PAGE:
The Mike Mignola comic series the movies are based on are available for those curious enough, and as great as they are, there was a special charm brought on by Del Toro, Perlman and company that would’ve been great to see on film.
8. 28 Weeks Later
When 28 Days Later came out in 2002, the zombie genre appeared to have had its head removed or brain destroyed, because it was stale and it had been years since a significant zombie movie was released.
Danny Boyle’s film was a fresh take on the genre by not actually featuring undead monsters, but rage infected humans who were able to run. Slow zombies had ceased to be as scary when compared with the fast-paced action in other films from the beginning of the century. 28 Days Later is a scary, beautifully shot film with a great cast and soundtrack.
It generated a renewed interest in zombies and it paved the way for movies like Zack Snyder’s Dawn of the Dead remake, Edgar Wright’s Shaun of the Dead, and even Land of the Dead, directed by the godfather of the zombie genre himself, George R. Romero. Its sequel, 28 Weeks Later, wasn’t as groundbreaking as the original, but it still managed to expand on the concept shown in the first film.
The fact that director Danny Boyle and writer Alex Garland were only involved as producers on the sequel might have a lot to do with this. 28 Weeks Later does manage to end with a small tease of what could be expected from a third and potentially final film in the series. It’s been rumored that Danny Boyle and Alex Garland want to return in their original capacity to end this franchise, but so far nothing has materialized.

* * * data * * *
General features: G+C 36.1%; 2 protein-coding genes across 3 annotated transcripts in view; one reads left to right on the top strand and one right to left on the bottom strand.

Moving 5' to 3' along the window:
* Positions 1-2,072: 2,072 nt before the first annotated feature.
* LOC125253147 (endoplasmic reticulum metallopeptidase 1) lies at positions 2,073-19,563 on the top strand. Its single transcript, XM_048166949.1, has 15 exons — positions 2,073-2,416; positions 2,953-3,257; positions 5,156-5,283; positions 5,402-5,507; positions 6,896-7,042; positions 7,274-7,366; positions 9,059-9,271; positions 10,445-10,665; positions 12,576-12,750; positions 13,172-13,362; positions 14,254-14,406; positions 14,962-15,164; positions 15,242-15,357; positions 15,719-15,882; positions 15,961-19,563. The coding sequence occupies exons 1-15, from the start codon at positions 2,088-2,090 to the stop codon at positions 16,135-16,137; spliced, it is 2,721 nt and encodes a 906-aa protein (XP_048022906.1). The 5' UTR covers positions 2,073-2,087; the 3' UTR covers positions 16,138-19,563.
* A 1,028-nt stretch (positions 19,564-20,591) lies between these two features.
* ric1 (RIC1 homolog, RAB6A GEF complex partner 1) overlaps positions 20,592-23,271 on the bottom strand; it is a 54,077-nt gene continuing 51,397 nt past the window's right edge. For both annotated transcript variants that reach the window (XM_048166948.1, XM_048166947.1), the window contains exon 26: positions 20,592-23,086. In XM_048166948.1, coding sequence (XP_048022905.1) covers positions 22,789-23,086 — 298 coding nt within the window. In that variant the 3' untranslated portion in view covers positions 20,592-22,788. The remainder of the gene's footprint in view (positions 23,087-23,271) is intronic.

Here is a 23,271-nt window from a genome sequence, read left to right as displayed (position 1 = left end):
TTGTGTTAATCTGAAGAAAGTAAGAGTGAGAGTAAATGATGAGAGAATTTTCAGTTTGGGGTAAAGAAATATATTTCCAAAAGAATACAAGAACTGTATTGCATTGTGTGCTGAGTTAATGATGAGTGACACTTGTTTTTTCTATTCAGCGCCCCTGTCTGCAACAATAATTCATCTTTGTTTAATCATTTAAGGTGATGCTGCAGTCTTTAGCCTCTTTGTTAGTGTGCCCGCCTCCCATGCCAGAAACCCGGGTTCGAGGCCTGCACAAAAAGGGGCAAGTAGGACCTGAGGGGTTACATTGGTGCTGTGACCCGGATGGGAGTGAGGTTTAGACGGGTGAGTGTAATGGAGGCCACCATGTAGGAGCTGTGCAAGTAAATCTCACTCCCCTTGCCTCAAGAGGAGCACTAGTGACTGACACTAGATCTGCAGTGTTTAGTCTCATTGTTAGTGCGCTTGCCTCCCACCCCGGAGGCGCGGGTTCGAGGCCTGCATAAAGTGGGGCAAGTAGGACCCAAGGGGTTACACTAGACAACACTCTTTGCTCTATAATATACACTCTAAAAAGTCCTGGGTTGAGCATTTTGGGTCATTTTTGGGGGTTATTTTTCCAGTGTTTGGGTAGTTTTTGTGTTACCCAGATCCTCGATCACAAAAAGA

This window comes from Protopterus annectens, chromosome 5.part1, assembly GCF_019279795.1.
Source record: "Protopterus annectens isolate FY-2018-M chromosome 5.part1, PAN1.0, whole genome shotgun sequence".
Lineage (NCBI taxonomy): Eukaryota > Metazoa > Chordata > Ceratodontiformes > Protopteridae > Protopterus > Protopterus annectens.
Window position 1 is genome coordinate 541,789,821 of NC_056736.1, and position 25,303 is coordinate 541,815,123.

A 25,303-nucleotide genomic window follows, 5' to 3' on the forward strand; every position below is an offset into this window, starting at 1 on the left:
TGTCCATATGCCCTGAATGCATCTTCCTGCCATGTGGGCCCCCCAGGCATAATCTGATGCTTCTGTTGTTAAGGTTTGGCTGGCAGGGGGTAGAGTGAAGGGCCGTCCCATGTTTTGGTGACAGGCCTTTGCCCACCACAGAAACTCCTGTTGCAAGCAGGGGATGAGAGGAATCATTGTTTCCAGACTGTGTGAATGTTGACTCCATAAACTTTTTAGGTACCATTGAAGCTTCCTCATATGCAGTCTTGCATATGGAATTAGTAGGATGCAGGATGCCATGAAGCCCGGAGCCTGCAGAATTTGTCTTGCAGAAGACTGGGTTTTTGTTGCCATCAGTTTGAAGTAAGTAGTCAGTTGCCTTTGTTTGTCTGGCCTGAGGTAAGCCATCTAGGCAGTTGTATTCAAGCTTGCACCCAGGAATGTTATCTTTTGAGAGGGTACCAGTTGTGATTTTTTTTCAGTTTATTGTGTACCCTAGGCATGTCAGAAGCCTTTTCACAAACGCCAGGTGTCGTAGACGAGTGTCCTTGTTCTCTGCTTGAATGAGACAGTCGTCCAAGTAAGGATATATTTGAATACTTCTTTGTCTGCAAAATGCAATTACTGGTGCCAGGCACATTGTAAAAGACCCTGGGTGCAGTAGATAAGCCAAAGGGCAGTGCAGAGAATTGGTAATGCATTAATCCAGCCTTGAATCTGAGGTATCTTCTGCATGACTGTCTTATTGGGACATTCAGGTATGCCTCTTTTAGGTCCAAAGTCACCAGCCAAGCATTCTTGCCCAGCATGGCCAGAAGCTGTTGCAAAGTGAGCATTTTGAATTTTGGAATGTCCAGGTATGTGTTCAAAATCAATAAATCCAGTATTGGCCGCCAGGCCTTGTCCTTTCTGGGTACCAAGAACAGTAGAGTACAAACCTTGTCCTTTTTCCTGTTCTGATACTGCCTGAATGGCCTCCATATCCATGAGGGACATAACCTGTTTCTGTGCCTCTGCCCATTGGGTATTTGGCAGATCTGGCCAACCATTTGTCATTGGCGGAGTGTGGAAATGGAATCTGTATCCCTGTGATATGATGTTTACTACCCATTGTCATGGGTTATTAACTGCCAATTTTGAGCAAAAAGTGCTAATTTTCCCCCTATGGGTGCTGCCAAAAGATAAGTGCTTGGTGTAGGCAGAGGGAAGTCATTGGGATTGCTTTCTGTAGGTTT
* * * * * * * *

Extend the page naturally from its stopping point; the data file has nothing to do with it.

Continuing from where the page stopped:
Another Matthew Vaughn entry, Kick-Ass is the story of a regular kid who’s obsessed with comic books and tries to become a superhero. He never gains any superpowers, and nothing supernatural happens in the film.
It’s a hyper violent film with lots of action and comedy. It serves as a starting point for a world where masked superheroes become a thing after Kick-Ass and the father-daughter superhero team of Big Daddy and Hit Girl take down a powerful mafia family. It’s based on a comic book series written by Mark Millar, so there is enough material for 3 or 4 films in total.
Kick-Ass 2 came out 3 years later in 2013, it was directed by Jeff Wadlow and it combined aspects of the comic book sequel and its spin-off, Hit Girl. It showed a world where superheroes and supervillains have now become commonplace and all of them are gearing up for a massive confrontation. The sequel was not as well-received and it didn’t earn as much, but it still did well enough to allow another sequel.